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Chamber's Alex Stettinski Wants Beverly Hills to Shop Local

The head of the Beverly Hills Chamber of Commerce talks to Patch about why he lives and works in Beverly Hills.

You know Alex Stettinski is a busy guy. But when I visit him recently at his offices overlooking Little Santa Monica Boulevard, he still takes time out to go to his computer and research the different models of shockproof camera I'm considering buying.

"I love doing research," he says.

I suspect it's the same kind of patience and attention he's bringing to his job as Executive Director of the Beverly Hills Chamber of Commerce.

It isn't an easy one, he says. He's got to keep about 650 members happy--and they sure are a mixed lot.  They range from small sandwich shops serving locals to luxury brands like Gucci and Porsche who have come to Beverly Hills to polish their images internationally.

"There are a lot of people who take real pride in being part of the city," he says.  "And when you have a lot of people who take pride in things they become very particular. To bring all that together sometimes is challenging." 

One of the challenges Stettinski faces now is getting a share of those businesses to focus on the people who live and work in Beverly Hills through the chamber's new Shop Local program.

Beverly Hills, of course, is an international tourist destination. Its hotels and fine restaurants and tour buses cater to that.

The Beverly Hills Conference and Visitors Bureau, which used to be part of the Chamber, now markets Beverly Hills to the world, Stettinski says.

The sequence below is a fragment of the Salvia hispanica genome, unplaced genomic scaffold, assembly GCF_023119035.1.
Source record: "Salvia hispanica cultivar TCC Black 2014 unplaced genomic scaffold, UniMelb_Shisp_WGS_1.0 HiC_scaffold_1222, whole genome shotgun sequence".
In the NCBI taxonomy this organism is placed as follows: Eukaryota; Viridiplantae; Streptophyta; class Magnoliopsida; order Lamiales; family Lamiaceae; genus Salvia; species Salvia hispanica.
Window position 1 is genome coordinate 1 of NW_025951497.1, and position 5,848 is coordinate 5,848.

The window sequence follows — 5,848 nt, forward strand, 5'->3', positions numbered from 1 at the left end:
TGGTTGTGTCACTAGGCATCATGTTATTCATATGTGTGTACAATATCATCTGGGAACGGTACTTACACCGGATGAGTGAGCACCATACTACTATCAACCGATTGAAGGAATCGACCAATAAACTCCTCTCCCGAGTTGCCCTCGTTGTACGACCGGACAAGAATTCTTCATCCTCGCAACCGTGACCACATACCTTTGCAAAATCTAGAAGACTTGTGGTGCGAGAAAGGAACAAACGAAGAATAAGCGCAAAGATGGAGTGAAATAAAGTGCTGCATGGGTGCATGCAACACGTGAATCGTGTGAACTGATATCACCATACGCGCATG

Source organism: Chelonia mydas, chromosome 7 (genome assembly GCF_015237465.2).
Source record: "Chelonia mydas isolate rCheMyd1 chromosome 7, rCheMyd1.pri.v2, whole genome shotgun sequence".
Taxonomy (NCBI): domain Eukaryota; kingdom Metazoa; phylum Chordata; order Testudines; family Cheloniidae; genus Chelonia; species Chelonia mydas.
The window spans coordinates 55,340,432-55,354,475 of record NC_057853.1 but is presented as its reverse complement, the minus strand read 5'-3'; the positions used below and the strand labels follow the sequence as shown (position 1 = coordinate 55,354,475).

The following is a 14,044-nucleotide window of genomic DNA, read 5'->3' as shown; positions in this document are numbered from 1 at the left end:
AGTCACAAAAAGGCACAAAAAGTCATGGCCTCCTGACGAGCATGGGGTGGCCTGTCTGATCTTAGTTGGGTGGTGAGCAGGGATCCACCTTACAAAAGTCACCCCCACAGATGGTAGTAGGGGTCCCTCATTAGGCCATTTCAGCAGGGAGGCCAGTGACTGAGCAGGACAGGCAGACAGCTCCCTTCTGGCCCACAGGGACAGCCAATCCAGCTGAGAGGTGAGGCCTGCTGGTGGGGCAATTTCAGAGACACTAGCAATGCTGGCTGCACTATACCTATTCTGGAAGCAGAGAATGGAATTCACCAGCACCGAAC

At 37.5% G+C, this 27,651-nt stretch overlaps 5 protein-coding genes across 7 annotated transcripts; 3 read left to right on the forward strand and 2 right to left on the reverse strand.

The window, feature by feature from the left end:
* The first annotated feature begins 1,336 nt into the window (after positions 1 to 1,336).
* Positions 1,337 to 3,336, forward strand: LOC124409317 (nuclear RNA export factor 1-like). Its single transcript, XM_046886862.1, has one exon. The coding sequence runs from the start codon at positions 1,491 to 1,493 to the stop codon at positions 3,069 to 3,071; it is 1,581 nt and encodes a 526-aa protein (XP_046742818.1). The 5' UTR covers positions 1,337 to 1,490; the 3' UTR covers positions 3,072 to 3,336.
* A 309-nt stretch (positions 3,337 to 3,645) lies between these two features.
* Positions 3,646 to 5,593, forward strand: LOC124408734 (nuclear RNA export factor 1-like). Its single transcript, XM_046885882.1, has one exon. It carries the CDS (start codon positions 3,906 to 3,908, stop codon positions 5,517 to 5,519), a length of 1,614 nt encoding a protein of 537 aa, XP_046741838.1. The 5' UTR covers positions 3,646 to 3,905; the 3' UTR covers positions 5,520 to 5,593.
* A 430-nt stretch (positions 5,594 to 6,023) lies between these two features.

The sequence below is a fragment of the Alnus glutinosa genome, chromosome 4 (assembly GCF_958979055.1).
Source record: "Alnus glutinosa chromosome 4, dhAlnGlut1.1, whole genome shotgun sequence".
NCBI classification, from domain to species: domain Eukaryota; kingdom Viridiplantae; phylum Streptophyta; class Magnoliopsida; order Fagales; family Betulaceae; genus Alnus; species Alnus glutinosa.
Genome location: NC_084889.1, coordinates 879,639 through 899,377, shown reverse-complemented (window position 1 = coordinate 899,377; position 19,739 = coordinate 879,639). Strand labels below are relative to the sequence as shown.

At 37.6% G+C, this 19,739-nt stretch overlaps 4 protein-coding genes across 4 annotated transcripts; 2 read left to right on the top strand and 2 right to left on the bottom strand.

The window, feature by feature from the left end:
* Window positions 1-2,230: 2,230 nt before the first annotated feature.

That gives the Chamber a heightened reason to focus on what businesses are offering residents and people who work in Beverly Hills, he says.

That's why the Chamber has launched a Shop Local program and a new website to complement it, he says.

The Chamber has also hired a street team to roam the streets. They're handing out recyclable shopping bags shoppers can present at businesses to take advantage of Shop Local programs.

Stettinski estimates about 25 percent of the 4,000 or so storefronts in Beverly Hills are mom and pops, small and truly independent and local.

The rest are part of larger organizations, which can make participation in a program like Shop Local more complicated, he says.

Many are also luxury brands, who don't like what Stettinski calls the D-word--discounting, preferring to offer add-ons like a gift or a special event to enhance the shopping experience.

Nonetheless, the program is up and running and offering deals like the 30 percent off at Theory Design available this week.

Scarpetta Restaurant has also offered a special deal.

Stettinski would also like to get more restaurants in particular involved, especially those along Canon Drive and South Beverly Drive, where business is booming.

Stettinski marks two years at the Chamber this month. After a number of years working downtown helped to market several business improvement districts there, he's still enjoying the chance to work so near where he lives.

He says he loved being in Downtown Los Angeles at such an exciting time in its rebirth. He says he fells the same sort of tipping point is coming soon for Beverly Hills, especially as the Southeast area of the city begins its renaissance.

Is Beverly Hills like Downtown L.A.?

Not really, says Stettinski.

"You have people with long histories in this community, through family and other personal ties. You don't really have that Downtown," he says.

'People want to preserve their history. But they also want to be up-to-date," he says. "It's a balance."

Mark Elliot May 01, 2013 at 07:00 AM
I've experienced one of the Chamber's roaming Shop Local teams and I wasn't impressed. I'm not sure that this effort will bring much local business to our less-conspicuous shopping districts like South Beverly (to say nothing of Robertson or the Western Gateway) or do much to persuade some of the 3,000+ storefront shops to join the Chamber. I hope that Mr. Stettinski's tenure downtown suggests a different approach to boosting local commerce: attracting the heretofore ignored cyclist (like me) who would pedal to Beverly Hills but choose to take their business to nearby cities that make at least some effort to welcome us. That means safe streets and bicycle racks. Good luck finding one of the latter in Beverly Hills. And you certainly won't find a bicycle lane or a share-the-road sign.

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